In 2012, I wrote for SchoolMattersMKE about what I call the “resource gap.” At the time, much hay was being made about a US Census Bureau report showing that the Milwaukee Public Schools had one of the highest per-pupil spending totals, compared to 49 other large-enrollment districts, in the 2009-2010 school year.
The hay was being made mostly by anti-public school commentators who turned the very real data – that MPS had the fourth-highest spending rate of the 50 largest districts in the U.S. – into false narratives: that MPS was the highest-spending district in the state, that MPS was one of the highest-spending districts in the country, that MPS’s poor performance on state tests proved that throwing money at a problem wouldn’t solve it.
As I wrote then, and have expounded upon several times since, MPS is not the highest-spending district in the state or even in Milwaukee County. After the infamous “Act 10” and other statewide budget changes since 2011, MPS has fallen further behind its Wisconsin peers. Even at the time, the Census Bureau data just barely put MPS in the top 20 percent nationwide and, according to the most recent data covering 2012-2013, MPS has fallen to eighth among the fifty largest districts and out of the top 20 percent as Wisconsin’s state-wide school spending has failed to keep up with nationwide trends.
The gist of the resource gap is that children who grow up in poor households in poor neighborhoods lose out on opportunities – summer camps, piano lessons, family vacations to national parks – that children in wealthier households in wealthier neighborhoods have access to. The science is pretty clear that growing up poor affects how children develop speaking and listening skills, how well they read when they get to school, how prepared they are for the academic challenges of school and even how well they get along with other students.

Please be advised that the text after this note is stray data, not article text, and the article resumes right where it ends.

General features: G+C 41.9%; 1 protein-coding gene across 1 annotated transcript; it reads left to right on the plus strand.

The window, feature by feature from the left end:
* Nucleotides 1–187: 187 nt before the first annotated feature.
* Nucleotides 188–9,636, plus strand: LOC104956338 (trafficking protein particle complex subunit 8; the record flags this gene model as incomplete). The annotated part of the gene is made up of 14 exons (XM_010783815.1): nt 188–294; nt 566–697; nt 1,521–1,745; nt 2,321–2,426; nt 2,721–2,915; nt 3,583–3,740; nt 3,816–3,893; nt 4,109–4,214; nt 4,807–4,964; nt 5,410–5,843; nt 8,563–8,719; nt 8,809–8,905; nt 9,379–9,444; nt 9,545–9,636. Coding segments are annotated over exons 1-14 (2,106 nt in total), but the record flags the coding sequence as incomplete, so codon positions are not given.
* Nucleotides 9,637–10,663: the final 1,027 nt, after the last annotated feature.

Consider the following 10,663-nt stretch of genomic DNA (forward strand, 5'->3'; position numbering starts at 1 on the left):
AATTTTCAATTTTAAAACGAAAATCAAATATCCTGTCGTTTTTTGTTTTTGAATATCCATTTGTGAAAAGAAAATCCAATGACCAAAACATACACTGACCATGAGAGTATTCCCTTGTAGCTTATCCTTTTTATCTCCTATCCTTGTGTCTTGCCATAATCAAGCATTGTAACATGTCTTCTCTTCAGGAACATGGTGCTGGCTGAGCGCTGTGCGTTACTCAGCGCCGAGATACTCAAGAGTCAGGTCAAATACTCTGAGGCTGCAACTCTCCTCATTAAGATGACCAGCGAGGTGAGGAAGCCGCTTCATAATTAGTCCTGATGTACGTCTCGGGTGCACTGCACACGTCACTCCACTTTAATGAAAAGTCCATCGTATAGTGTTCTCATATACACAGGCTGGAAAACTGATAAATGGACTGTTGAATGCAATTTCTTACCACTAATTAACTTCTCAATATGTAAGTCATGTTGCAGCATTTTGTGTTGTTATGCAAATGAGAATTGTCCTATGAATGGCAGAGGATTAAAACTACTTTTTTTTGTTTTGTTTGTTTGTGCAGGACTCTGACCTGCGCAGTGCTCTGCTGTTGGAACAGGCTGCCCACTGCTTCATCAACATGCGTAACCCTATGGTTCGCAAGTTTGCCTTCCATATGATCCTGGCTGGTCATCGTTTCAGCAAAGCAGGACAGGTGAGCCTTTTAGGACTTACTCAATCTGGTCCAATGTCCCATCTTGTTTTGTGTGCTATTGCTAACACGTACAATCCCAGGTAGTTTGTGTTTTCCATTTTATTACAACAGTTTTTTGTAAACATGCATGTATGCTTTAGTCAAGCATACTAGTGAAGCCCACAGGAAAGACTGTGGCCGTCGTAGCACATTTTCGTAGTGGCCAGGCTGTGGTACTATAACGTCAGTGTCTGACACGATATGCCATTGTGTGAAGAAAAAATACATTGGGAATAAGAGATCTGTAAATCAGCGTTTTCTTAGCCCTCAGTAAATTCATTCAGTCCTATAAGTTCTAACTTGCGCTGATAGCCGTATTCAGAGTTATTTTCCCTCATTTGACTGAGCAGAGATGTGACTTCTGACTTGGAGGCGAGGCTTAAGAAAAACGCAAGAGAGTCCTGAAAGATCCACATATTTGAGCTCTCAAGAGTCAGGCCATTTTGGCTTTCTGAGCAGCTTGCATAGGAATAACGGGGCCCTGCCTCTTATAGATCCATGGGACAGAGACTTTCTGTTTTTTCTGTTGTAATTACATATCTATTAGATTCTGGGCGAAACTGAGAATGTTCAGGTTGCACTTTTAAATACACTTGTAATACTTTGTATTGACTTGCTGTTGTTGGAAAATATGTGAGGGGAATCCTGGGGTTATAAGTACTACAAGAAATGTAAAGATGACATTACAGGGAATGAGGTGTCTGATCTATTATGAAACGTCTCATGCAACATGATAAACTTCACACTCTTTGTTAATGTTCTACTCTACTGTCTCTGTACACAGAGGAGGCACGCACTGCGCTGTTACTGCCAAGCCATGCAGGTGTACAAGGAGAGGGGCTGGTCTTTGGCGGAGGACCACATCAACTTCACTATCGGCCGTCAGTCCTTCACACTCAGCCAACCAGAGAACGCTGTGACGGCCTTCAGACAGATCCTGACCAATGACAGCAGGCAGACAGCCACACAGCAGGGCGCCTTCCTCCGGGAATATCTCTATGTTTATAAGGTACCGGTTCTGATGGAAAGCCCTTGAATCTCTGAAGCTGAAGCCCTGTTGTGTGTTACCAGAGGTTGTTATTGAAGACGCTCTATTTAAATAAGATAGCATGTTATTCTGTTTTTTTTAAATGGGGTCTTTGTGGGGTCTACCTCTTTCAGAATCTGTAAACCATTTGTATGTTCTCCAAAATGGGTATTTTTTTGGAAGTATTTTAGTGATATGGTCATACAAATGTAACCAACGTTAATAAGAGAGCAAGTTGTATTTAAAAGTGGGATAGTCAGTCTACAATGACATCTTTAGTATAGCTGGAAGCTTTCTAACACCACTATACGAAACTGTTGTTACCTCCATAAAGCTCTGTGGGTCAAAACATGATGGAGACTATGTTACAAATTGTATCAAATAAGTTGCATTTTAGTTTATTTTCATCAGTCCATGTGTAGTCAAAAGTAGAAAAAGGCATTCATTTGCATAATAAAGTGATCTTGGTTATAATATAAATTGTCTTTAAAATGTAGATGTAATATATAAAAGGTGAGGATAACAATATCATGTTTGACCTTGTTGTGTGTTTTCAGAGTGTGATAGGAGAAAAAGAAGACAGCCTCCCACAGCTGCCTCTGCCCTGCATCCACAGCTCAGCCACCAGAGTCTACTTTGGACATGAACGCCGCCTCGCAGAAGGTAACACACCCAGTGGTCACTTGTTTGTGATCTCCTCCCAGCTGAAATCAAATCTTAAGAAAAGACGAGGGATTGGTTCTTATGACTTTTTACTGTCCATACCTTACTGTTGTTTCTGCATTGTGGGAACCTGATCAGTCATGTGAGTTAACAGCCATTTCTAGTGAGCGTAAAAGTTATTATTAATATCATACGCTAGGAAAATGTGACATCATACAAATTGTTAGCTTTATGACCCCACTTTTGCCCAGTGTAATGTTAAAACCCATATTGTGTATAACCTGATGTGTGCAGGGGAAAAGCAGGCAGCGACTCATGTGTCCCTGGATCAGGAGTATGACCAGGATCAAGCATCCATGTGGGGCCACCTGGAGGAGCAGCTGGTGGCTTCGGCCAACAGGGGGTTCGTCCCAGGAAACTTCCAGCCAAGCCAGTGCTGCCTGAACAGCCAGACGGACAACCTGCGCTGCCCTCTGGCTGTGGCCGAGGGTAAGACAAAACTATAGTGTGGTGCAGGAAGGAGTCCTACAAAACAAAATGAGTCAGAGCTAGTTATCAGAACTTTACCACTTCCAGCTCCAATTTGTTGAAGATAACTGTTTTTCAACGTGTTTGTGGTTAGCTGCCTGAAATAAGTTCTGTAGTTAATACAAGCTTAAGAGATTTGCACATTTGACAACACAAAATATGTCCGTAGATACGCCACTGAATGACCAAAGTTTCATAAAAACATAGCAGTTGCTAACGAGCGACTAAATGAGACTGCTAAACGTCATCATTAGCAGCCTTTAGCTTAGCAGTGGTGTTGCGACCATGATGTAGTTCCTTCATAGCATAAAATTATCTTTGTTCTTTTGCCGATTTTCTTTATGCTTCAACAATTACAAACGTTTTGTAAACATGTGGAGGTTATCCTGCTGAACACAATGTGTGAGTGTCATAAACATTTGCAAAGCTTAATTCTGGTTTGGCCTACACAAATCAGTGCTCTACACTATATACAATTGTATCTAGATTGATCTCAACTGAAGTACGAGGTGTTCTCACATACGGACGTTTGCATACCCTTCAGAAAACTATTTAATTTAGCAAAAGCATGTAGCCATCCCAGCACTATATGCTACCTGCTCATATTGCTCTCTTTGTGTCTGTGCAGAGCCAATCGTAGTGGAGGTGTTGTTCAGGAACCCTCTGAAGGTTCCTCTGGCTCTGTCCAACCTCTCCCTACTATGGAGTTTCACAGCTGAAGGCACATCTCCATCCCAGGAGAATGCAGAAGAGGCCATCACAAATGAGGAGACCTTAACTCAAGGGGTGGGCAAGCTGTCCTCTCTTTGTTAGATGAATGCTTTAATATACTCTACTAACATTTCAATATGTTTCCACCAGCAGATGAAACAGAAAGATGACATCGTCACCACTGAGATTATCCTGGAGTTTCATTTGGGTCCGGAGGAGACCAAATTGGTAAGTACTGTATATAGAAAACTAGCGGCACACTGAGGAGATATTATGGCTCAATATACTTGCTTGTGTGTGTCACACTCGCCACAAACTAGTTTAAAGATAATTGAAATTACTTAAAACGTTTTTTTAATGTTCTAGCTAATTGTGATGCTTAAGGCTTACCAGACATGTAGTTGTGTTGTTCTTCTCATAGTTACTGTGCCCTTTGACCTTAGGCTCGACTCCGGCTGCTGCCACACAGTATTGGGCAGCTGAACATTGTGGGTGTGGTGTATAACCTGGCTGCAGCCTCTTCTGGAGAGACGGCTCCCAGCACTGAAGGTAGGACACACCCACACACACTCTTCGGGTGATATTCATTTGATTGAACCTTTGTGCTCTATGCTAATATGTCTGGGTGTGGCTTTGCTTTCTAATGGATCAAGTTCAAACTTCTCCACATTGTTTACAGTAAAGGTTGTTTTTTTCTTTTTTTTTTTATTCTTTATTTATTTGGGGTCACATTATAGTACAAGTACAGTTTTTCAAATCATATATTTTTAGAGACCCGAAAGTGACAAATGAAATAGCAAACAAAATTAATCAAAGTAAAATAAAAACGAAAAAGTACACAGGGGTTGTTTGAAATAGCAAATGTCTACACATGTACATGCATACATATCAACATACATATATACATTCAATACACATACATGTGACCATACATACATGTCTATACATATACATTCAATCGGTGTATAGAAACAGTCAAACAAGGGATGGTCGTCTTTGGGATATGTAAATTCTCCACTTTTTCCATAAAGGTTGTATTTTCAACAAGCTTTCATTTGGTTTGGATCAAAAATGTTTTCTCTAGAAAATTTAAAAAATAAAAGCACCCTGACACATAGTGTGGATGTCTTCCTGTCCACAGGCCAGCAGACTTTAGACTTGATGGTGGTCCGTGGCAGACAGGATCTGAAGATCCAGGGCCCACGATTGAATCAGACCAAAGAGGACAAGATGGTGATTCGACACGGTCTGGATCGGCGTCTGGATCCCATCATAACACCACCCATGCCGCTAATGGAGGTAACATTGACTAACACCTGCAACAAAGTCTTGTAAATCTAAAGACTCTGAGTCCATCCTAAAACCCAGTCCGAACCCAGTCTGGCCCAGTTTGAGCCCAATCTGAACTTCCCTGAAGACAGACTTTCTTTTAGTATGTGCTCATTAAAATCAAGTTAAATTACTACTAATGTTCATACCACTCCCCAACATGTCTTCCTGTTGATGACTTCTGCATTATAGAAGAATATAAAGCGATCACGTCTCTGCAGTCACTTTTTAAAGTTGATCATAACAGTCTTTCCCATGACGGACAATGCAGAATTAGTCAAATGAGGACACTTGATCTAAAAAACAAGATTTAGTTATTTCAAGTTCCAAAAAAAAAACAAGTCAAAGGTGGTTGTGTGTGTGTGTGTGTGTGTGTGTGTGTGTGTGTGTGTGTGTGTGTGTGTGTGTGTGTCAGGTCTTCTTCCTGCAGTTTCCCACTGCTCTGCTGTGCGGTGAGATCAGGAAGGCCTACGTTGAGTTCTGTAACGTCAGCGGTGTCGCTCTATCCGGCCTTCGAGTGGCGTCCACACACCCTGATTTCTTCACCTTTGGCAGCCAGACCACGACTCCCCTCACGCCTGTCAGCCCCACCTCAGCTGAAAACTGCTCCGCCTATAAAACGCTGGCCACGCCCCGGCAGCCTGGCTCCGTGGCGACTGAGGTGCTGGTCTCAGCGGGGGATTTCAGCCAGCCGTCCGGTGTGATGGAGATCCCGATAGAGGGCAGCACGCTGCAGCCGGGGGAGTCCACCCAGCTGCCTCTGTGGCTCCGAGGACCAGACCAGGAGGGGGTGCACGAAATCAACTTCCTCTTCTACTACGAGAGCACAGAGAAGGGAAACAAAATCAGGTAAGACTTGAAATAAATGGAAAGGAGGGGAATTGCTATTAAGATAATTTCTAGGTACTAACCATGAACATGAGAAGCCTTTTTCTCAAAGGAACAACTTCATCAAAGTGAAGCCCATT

This is a generalization, of course; I’m sure we all know people who grew up in resource-starved households who were amazingly successful at school, as well as spoiled rich kids who turned out to be dumb as hammers. But the resource gap is real, and I see it in my own MPS classroom, as students in their mid-teens demonstrate daily that they have not had the kind of world-broadening experiences that I had growing up an upper-middle class, suburban white kid.
But why I’m writing again about this subject now is a story in the New York Times last week about the strong correlation between the average income of families in a school district and the academic achievement of students in that district. In it, there is this paragraph, about race-based achievement gaps even in school districts with above-average household incomes:
“Why racial achievement gaps were so pronounced in affluent school districts is a puzzling question raised by the data. Part of the answer might be that in such communities, students and parents from wealthier families are constantly competing for ever more academic success. As parents hire tutors, enroll their children in robotics classes and push them to solve obscure math problems, those children keep pulling away from those who can’t afford the enrichment.”
This is the resource gap in action, showing that even among the wealthy, the parents with the resources to go the extra mile for their children will, and the children of those who can’t suffer. This has nothing to do with children’s innate ability to learn or how good their classroom teachers are; this has everything to do with the way parents who have resources at their disposal can propel their children farther and faster than parents who don’t.